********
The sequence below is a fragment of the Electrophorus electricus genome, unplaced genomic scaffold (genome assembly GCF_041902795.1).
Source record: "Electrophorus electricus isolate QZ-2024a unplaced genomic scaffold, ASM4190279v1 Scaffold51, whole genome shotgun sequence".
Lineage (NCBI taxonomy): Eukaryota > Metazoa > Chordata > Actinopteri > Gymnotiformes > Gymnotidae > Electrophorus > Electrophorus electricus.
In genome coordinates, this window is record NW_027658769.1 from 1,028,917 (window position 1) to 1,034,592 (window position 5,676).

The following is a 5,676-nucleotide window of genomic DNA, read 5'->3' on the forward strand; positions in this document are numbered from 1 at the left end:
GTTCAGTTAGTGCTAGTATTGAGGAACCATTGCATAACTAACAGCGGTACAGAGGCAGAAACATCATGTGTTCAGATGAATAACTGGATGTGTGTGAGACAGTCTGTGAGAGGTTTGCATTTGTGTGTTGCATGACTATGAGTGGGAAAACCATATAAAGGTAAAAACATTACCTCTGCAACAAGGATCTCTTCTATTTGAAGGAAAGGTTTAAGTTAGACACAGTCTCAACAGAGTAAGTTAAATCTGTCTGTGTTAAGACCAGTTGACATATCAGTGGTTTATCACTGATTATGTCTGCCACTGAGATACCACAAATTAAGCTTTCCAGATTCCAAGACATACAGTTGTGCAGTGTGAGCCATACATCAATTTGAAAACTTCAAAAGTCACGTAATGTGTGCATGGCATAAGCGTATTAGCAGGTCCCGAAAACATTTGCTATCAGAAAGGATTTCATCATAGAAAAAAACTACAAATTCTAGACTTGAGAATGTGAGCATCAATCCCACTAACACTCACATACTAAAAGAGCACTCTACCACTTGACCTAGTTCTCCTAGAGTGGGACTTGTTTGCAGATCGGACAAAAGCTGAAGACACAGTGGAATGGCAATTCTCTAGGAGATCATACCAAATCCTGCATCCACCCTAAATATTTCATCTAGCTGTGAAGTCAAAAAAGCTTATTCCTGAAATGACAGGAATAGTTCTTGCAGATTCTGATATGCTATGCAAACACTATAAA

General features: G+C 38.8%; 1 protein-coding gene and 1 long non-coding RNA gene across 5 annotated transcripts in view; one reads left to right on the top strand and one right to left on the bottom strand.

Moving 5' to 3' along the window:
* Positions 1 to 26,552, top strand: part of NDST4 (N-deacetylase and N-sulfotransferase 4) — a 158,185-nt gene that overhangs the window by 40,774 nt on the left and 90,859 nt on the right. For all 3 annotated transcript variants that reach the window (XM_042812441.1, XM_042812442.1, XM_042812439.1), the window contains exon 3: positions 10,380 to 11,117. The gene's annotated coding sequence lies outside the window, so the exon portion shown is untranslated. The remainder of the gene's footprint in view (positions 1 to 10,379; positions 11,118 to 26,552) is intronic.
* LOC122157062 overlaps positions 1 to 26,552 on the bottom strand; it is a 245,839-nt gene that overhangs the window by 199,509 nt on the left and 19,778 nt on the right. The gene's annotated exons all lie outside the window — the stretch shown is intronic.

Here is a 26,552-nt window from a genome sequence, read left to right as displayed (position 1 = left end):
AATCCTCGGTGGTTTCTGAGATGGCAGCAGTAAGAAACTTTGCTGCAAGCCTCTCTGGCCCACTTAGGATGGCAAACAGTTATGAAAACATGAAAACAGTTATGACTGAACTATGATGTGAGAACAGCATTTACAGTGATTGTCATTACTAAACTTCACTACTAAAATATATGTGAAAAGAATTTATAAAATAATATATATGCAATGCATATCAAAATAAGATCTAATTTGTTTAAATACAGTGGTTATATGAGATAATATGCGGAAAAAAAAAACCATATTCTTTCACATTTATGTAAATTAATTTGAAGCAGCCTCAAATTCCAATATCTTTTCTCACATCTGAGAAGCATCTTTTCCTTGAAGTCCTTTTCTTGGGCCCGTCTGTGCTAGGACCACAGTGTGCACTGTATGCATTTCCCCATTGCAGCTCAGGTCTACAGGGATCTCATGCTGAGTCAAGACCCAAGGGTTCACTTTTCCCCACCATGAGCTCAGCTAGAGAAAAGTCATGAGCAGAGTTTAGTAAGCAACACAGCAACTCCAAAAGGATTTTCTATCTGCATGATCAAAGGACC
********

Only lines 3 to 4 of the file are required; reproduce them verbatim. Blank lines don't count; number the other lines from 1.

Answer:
Lineage (NCBI taxonomy): Eukaryota > Metazoa > Chordata > Actinopteri > Gymnotiformes > Gymnotidae > Electrophorus > Electrophorus electricus.
In genome coordinates, this window is record NW_027658769.1 from 1,028,917 (window position 1) to 1,034,592 (window position 5,676).